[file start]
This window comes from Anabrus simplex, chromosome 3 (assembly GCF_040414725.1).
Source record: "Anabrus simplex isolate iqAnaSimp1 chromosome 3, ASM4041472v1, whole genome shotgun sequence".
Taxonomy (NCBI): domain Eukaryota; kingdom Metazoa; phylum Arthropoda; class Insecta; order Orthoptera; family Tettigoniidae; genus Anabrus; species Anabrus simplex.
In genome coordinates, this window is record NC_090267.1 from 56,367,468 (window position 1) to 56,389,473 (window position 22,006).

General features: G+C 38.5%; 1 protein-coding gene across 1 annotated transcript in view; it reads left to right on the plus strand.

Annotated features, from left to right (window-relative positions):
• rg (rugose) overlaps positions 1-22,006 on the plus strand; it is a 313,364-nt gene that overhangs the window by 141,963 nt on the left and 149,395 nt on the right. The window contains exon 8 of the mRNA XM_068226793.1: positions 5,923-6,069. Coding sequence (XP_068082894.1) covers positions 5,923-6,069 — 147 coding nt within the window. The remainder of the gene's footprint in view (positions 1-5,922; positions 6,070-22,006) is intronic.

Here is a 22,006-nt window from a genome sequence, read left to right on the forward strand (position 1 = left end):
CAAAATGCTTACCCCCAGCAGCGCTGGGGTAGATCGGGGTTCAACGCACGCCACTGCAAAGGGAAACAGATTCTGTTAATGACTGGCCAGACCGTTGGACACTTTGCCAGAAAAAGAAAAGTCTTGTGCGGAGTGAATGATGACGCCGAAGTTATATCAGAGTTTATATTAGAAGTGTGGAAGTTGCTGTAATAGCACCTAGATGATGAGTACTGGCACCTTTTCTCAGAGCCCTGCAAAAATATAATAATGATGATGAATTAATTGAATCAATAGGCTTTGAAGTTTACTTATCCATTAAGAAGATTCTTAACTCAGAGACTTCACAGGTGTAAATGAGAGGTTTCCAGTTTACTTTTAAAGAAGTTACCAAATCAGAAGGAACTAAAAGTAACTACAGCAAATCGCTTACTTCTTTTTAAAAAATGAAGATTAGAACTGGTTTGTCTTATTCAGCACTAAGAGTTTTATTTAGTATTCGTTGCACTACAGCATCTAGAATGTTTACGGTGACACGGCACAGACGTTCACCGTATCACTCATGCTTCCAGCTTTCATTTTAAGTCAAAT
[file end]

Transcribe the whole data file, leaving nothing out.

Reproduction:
This window comes from Anabrus simplex, chromosome 3 (assembly GCF_040414725.1).
Source record: "Anabrus simplex isolate iqAnaSimp1 chromosome 3, ASM4041472v1, whole genome shotgun sequence".
Taxonomy (NCBI): domain Eukaryota; kingdom Metazoa; phylum Arthropoda; class Insecta; order Orthoptera; family Tettigoniidae; genus Anabrus; species Anabrus simplex.
In genome coordinates, this window is record NC_090267.1 from 56,367,468 (window position 1) to 56,389,473 (window position 22,006).

General features: G+C 38.5%; 1 protein-coding gene across 1 annotated transcript in view; it reads left to right on the plus strand.

Annotated features, from left to right (window-relative positions):
• rg (rugose) overlaps positions 1-22,006 on the plus strand; it is a 313,364-nt gene that overhangs the window by 141,963 nt on the left and 149,395 nt on the right. The window contains exon 8 of the mRNA XM_068226793.1: positions 5,923-6,069. Coding sequence (XP_068082894.1) covers positions 5,923-6,069 — 147 coding nt within the window. The remainder of the gene's footprint in view (positions 1-5,922; positions 6,070-22,006) is intronic.

Here is a 22,006-nt window from a genome sequence, read left to right on the forward strand (position 1 = left end):
CAAAATGCTTACCCCCAGCAGCGCTGGGGTAGATCGGGGTTCAACGCACGCCACTGCAAAGGGAAACAGATTCTGTTAATGACTGGCCAGACCGTTGGACACTTTGCCAGAAAAAGAAAAGTCTTGTGCGGAGTGAATGATGACGCCGAAGTTATATCAGAGTTTATATTAGAAGTGTGGAAGTTGCTGTAATAGCACCTAGATGATGAGTACTGGCACCTTTTCTCAGAGCCCTGCAAAAATATAATAATGATGATGAATTAATTGAATCAATAGGCTTTGAAGTTTACTTATCCATTAAGAAGATTCTTAACTCAGAGACTTCACAGGTGTAAATGAGAGGTTTCCAGTTTACTTTTAAAGAAGTTACCAAATCAGAAGGAACTAAAAGTAACTACAGCAAATCGCTTACTTCTTTTTAAAAAATGAAGATTAGAACTGGTTTGTCTTATTCAGCACTAAGAGTTTTATTTAGTATTCGTTGCACTACAGCATCTAGAATGTTTACGGTGACACGGCACAGACGTTCACCGTATCACTCATGCTTCCAGCTTTCATTTTAAGTCAAAT